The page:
Life grows in Haiti Gardens

Seeds of peace planted in a dangerous slum
bring forth an oasis

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[googlefont font=“Cormorant Infant” fontsize=”20″]By Theresa Kastner, M.M.[/googlefont]

In the midst of Cité Soleil—the worst slum in Haiti—gardens of hope and peace are growing on what was once a garbage-strewn acre where gang members executed their enemies.

The site, called SAKALA, an acronym from Haitian Creole meaning “Community Center for Peace and Alternatives,” was founded in 2004 as a Pax Christi Haiti project to counter gang violence and promote peace in Cité Soleil.

I learned about the site when I was serving in Haiti in 2015 and looking for a project in which to engage the elderly with whom I was working. I was introduced to Haitian agronomist Wozlò Laurent and her husband, Herode. Herode was one of a group of nine Haitians who started SAKALA by, among other things, planting gardens within old tires. They helped me and fellow Maryknoll Sisters Susan Nchubiri and Susan Wangazi, and our partner in mission, Sister of Charity Dianne Moore, adapt the concept for the elderly.

We Maryknoll sisters left Haiti early in 2016, but during a recent trip back, we were delighted when Wozlò and Herode invited us to visit SAKALA and see how the site has developed. On our arrival, we met Daniel Tillias, one of the nine co-founders of the project, who served as our guide. He took us across a cement court where a soccer playoff game was just beginning. He told us the court also accommodates basketball games and that some 250 young people, mostly former gang members, participate in SAKALA’s sports programs.

Then Tillias ushered us through a gate into a green paradise!

On this half-acre plot were 600 tire gardens. Each tire held up to four different crops and around them was a veritable forest of neem trees, a hardy plant that can grow to a well-developed, medium-sized tree in three years. Neem leaves, flowers and wood, we learned, have multiple medicinal and nutritional benefits. In one area shaded by neem trees we saw benches where groups of young people gather to chat.

Nearby we saw a tire garden with four saplings in it. “This is our moringa-in-a-tire project,” Tillias said.

The moringa tree, which, like the neem tree, originated in India, is drought-resistant and grows in tropical and subtropical regions, which are some of the most economically depressed places in the world. The moringa can help fight malnutrition because of its edible seeds, leaves and seed oil.

Gardens in Haiti, Maryknoll sisters

Daniel Tillias (left) welcomes (l. to r.) Sister Theresa Kastner, Herode and Wozlò Laurent, and Sisters Dianne Moore and Susan Nchubiri to the SAKALA garden in Cité Soleil. (Courtesy of T. Kastner/Haiti)

“It’s like God says, ‘Here, don’t worry; I’ll give you this tree to take care of many of your physical needs,’ ” Tillias said. “In Cité Soleil, where people are still living in tents or shacks of tin and cardboard, they can have a tire garden right outside their door, with these nourishing and medicinal trees.”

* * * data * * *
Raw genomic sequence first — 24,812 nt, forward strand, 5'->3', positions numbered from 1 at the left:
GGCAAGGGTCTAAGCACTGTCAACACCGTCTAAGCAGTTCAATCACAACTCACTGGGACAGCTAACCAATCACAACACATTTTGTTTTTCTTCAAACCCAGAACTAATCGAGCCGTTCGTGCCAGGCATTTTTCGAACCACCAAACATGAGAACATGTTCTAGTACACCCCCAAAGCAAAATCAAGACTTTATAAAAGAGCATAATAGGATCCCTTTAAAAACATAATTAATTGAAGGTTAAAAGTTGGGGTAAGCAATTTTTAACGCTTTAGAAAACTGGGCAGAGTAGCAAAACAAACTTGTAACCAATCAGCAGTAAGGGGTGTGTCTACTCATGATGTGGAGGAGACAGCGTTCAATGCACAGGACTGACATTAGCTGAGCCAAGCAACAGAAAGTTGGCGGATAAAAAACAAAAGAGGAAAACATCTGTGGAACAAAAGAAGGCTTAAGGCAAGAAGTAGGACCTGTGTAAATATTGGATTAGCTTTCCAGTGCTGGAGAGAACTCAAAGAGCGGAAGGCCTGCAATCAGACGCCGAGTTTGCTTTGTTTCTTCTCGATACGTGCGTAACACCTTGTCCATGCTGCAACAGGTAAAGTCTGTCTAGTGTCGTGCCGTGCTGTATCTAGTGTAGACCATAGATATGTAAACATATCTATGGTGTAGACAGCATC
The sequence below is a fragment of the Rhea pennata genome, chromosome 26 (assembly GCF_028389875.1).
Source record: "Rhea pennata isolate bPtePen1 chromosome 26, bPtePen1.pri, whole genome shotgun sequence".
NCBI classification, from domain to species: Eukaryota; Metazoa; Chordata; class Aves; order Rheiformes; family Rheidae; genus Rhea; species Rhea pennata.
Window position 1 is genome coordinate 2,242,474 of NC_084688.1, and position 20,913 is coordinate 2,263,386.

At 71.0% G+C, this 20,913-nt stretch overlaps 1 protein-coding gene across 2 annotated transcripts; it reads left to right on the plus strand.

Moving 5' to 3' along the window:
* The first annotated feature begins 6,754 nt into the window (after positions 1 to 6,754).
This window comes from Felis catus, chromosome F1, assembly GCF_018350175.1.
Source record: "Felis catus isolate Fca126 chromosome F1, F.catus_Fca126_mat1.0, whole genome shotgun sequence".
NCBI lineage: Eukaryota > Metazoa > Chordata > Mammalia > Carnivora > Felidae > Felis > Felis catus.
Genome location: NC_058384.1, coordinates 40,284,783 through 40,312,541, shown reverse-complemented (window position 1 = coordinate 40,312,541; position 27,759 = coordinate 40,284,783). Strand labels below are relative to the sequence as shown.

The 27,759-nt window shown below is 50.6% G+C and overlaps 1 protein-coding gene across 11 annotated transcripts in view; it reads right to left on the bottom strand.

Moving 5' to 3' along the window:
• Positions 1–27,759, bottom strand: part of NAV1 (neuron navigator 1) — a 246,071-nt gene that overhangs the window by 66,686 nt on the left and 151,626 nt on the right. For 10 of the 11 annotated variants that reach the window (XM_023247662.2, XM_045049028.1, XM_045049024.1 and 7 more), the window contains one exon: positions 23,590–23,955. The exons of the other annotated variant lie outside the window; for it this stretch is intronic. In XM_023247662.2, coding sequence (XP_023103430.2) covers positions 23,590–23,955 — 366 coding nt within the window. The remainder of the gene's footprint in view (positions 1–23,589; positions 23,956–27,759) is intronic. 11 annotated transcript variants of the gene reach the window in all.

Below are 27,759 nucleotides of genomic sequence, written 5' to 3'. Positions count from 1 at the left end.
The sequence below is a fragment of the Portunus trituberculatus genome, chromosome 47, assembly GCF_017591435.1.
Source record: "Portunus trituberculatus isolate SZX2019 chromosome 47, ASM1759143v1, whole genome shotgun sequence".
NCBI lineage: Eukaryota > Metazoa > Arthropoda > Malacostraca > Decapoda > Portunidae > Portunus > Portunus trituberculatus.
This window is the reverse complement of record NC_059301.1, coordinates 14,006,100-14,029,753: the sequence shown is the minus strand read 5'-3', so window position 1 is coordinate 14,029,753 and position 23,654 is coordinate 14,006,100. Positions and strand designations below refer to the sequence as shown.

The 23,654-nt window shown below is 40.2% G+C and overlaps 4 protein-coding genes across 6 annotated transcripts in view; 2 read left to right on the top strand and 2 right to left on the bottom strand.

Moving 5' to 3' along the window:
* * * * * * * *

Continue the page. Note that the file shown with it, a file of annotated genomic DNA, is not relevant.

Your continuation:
Tillias explained that the youth who come to SAKALA learn to care for the gardens, with even the youngest children tending the seedling beds.

The message of peace is incorporated throughout the site, with peace poles declaring in multiple languages, “Keep peace always and everywhere.” Images of famous peace and ecological activists, including Mahatma Gandhi, Vandana Shiva, Martin Luther King Jr., Rigoberta Menchú and Nelson Mandela, also adorn the site.

“All of these expand the young people’s horizons,” Tillias says, “connecting them with those around the world who foster projects that create life.”

The food produced by the gardens feeds the youth who participate in the sports and gardening programs, he said. Extra food is given to soup kitchens around Cité Soleil. Two young men from the project are already studying agronomy at the University of Haiti, Tillias said.
As we emerged from the gardens, the soccer tournament was just finishing. The team members sported T-shirts bearing the names of famous peace activists, including those whose pictures we had seen in the gardens.

“The level of gang violence in Cité Soleil has gone down because the young people, formerly gang members, are so anxious to belong to the program,” says Herode Laurent, who is in charge of the sports program. “They actually play with others who were once in rival gangs.” To remain a member of a team, players must promise not to take part in gang-related activities, he said.

A few months after our visit to SAKALA, Hurricane Matthew slammed into Haiti as a category 4 storm and killed as many as 1,600 people. Fortunately, SAKALA did not sustain serious damage in the hurricane and was able to shelter people in the area who needed it.

Now, post-hurricane, Tillias reports that in the spirit of Haitians helping Haitians, he and other SAKALA members are traveling to the storm-ravaged areas in the south of the country to share their expertise in providing assistance planting trees, helping with school supplies and offering whatever support they can to the farmers there.

What a privilege it was to have visited SAKALA, once a place of death that now fosters life.

Featured image: Wozlò (yellow shirt) and Herode Laurent teach people to plant tire gardens. (Courtesy of T. Kastner/Haiti)

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About the author

Theresa Kastner, M.M.

Sister Theresa Kastner, of Stratford, Ontario, Canada, served in mission in Taiwan for 33 years, and in Haiti for two years. She is currently assigned to the Maryknoll Sisters’ Development Department and also works as a mentor and spiritual director with the Chinese priests and sisters in Maryknoll’s China Project.